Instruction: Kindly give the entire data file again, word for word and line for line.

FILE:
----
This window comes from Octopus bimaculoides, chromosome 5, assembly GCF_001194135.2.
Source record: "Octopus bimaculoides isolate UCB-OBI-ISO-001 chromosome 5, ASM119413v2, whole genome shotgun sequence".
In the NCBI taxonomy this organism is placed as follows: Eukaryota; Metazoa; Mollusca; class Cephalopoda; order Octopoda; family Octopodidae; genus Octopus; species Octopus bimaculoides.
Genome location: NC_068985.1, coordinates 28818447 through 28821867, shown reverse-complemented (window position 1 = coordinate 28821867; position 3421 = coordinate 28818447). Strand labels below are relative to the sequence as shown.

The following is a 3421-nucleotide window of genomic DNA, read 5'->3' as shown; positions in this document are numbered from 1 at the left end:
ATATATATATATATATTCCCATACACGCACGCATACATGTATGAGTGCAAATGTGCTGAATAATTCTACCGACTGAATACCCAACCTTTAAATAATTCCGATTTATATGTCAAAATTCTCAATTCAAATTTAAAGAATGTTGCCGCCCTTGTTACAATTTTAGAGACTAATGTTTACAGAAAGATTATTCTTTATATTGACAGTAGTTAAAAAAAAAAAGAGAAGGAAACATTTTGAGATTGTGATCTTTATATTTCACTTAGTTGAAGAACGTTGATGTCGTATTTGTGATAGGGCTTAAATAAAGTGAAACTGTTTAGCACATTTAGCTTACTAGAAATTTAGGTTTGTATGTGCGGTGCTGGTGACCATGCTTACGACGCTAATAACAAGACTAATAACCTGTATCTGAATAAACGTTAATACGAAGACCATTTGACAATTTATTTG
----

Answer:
This window comes from Octopus bimaculoides, chromosome 5, assembly GCF_001194135.2.
Source record: "Octopus bimaculoides isolate UCB-OBI-ISO-001 chromosome 5, ASM119413v2, whole genome shotgun sequence".
In the NCBI taxonomy this organism is placed as follows: Eukaryota; Metazoa; Mollusca; class Cephalopoda; order Octopoda; family Octopodidae; genus Octopus; species Octopus bimaculoides.
Genome location: NC_068985.1, coordinates 28818447 through 28821867, shown reverse-complemented (window position 1 = coordinate 28821867; position 3421 = coordinate 28818447). Strand labels below are relative to the sequence as shown.

The following is a 3421-nucleotide window of genomic DNA, read 5'->3' as shown; positions in this document are numbered from 1 at the left end:
ATATATATATATATATTCCCATACACGCACGCATACATGTATGAGTGCAAATGTGCTGAATAATTCTACCGACTGAATACCCAACCTTTAAATAATTCCGATTTATATGTCAAAATTCTCAATTCAAATTTAAAGAATGTTGCCGCCCTTGTTACAATTTTAGAGACTAATGTTTACAGAAAGATTATTCTTTATATTGACAGTAGTTAAAAAAAAAAAGAGAAGGAAACATTTTGAGATTGTGATCTTTATATTTCACTTAGTTGAAGAACGTTGATGTCGTATTTGTGATAGGGCTTAAATAAAGTGAAACTGTTTAGCACATTTAGCTTACTAGAAATTTAGGTTTGTATGTGCGGTGCTGGTGACCATGCTTACGACGCTAATAACAAGACTAATAACCTGTATCTGAATAAACGTTAATACGAAGACCATTTGACAATTTATTTG